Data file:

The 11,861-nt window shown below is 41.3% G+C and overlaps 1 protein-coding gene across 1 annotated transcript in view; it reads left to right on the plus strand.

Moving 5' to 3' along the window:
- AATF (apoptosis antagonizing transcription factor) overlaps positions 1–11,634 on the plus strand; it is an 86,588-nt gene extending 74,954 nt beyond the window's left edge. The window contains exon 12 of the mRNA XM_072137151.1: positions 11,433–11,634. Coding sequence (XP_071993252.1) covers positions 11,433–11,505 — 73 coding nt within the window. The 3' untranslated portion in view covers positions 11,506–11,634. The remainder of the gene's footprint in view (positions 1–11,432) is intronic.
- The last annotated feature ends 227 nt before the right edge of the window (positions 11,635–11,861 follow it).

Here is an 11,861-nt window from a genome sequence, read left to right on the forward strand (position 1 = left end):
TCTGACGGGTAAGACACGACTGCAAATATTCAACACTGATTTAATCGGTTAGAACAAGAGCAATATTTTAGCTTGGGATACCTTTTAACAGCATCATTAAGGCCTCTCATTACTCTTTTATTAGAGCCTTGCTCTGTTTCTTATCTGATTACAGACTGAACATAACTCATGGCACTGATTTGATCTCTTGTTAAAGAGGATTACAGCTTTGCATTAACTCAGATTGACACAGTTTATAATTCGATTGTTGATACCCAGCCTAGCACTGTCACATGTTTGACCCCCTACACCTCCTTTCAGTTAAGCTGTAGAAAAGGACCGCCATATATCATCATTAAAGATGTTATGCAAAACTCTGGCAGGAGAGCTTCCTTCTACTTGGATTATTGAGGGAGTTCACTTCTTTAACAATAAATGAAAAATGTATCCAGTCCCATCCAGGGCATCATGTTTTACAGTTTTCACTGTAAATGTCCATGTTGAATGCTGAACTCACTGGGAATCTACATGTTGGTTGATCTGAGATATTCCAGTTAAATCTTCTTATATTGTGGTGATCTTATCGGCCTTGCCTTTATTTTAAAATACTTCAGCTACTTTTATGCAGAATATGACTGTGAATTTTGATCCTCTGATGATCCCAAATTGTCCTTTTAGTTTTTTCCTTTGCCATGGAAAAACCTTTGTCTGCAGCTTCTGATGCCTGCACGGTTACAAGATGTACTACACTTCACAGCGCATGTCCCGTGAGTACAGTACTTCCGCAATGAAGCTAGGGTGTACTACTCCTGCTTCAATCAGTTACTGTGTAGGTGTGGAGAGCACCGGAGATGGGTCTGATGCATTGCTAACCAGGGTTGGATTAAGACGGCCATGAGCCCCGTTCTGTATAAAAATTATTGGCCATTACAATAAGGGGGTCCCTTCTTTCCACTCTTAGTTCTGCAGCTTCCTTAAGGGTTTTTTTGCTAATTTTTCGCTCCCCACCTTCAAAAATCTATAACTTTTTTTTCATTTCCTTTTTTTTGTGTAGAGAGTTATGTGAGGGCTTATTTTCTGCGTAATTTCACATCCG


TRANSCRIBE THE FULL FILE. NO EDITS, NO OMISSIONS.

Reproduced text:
The 11,861-nt window shown below is 41.3% G+C and overlaps 1 protein-coding gene across 1 annotated transcript in view; it reads left to right on the plus strand.

Moving 5' to 3' along the window:
- AATF (apoptosis antagonizing transcription factor) overlaps positions 1–11,634 on the plus strand; it is an 86,588-nt gene extending 74,954 nt beyond the window's left edge. The window contains exon 12 of the mRNA XM_072137151.1: positions 11,433–11,634. Coding sequence (XP_071993252.1) covers positions 11,433–11,505 — 73 coding nt within the window. The 3' untranslated portion in view covers positions 11,506–11,634. The remainder of the gene's footprint in view (positions 1–11,432) is intronic.
- The last annotated feature ends 227 nt before the right edge of the window (positions 11,635–11,861 follow it).

Here is an 11,861-nt window from a genome sequence, read left to right on the forward strand (position 1 = left end):
TCTGACGGGTAAGACACGACTGCAAATATTCAACACTGATTTAATCGGTTAGAACAAGAGCAATATTTTAGCTTGGGATACCTTTTAACAGCATCATTAAGGCCTCTCATTACTCTTTTATTAGAGCCTTGCTCTGTTTCTTATCTGATTACAGACTGAACATAACTCATGGCACTGATTTGATCTCTTGTTAAAGAGGATTACAGCTTTGCATTAACTCAGATTGACACAGTTTATAATTCGATTGTTGATACCCAGCCTAGCACTGTCACATGTTTGACCCCCTACACCTCCTTTCAGTTAAGCTGTAGAAAAGGACCGCCATATATCATCATTAAAGATGTTATGCAAAACTCTGGCAGGAGAGCTTCCTTCTACTTGGATTATTGAGGGAGTTCACTTCTTTAACAATAAATGAAAAATGTATCCAGTCCCATCCAGGGCATCATGTTTTACAGTTTTCACTGTAAATGTCCATGTTGAATGCTGAACTCACTGGGAATCTACATGTTGGTTGATCTGAGATATTCCAGTTAAATCTTCTTATATTGTGGTGATCTTATCGGCCTTGCCTTTATTTTAAAATACTTCAGCTACTTTTATGCAGAATATGACTGTGAATTTTGATCCTCTGATGATCCCAAATTGTCCTTTTAGTTTTTTCCTTTGCCATGGAAAAACCTTTGTCTGCAGCTTCTGATGCCTGCACGGTTACAAGATGTACTACACTTCACAGCGCATGTCCCGTGAGTACAGTACTTCCGCAATGAAGCTAGGGTGTACTACTCCTGCTTCAATCAGTTACTGTGTAGGTGTGGAGAGCACCGGAGATGGGTCTGATGCATTGCTAACCAGGGTTGGATTAAGACGGCCATGAGCCCCGTTCTGTATAAAAATTATTGGCCATTACAATAAGGGGGTCCCTTCTTTCCACTCTTAGTTCTGCAGCTTCCTTAAGGGTTTTTTTGCTAATTTTTCGCTCCCCACCTTCAAAAATCTATAACTTTTTTTTCATTTCCTTTTTTTTGTGTAGAGAGTTATGTGAGGGCTTATTTTCTGCGTAATTTCACATCCG